The Wild Flower Preservation Society was an American non-profit organization dedicated to the conservation of native plants.

Wild Flower Preservation Society
Formation1925; 94 years ago (1925)
Extinction1972; 47 years ago (1972)
TypeNon-profit organization
PurposePlant conservation
United States


The Wild Flower Preservation Society was organized in 1925 in Washington, D.C., under the direction of Percy L. Ricker. It was a successor to the Wild Flower Preservation Society of America, established in 1902 and dissolved in 1933. Objectives of the Society included the establishment of wild flower preserves, cultivation of rare plants, and promoting the appreciation of nature via exhibits, lectures, and other educational programs. The organization produced leaflets for teachers and students; responded to requests for information about wild flower cultivation and conservation; and published its quarterly journal Wild Flower through the Cincinnati chapter.[1] From 1928 to 1933, Wild Flower was edited by E. Lucy Braun.[2] A collection of 8000 photographs of plants from across the country was assembled.[1]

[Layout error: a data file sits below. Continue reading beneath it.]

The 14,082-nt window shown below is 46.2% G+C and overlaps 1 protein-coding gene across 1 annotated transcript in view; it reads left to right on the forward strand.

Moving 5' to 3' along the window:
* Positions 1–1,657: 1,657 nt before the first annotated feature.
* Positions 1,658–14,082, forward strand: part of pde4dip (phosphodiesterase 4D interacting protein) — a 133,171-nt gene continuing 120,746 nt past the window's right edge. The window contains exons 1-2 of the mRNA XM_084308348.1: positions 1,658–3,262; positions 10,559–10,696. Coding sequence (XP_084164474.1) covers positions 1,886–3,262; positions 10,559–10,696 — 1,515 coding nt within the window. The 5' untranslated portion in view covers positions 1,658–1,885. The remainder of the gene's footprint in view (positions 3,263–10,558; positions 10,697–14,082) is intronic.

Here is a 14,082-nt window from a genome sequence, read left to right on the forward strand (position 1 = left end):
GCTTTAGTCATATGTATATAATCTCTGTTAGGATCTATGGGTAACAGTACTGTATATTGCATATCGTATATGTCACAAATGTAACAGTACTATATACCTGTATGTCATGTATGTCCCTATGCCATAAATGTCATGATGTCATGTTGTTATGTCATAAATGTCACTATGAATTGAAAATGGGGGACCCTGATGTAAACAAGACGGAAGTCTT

The Society ceased to exist in 1965 and was formally dissolved in 1972. The organization's records and collection of photographs were acquired by the New York Botanical Garden.[1]


  1. ^ a b c "Wild Flower Preservation Society of America Records (RA)". New York Botanical Garden. Retrieved 25 February 2019.
  2. ^ Stuckey (1997), p. 47.


  • Stuckey, Ronald L. (1997). "Emma Lucy Braun (1889–1971)". In Grinstein, Louise S.; Biermann, Carol A.; Rose, Rose K. (eds.). Women in the Biological Sciences: A Biobibliographic Sourcebook. Westport, CT: Greenwood Press. pp. 44–50. ISBN 978-0-313-29180-7.

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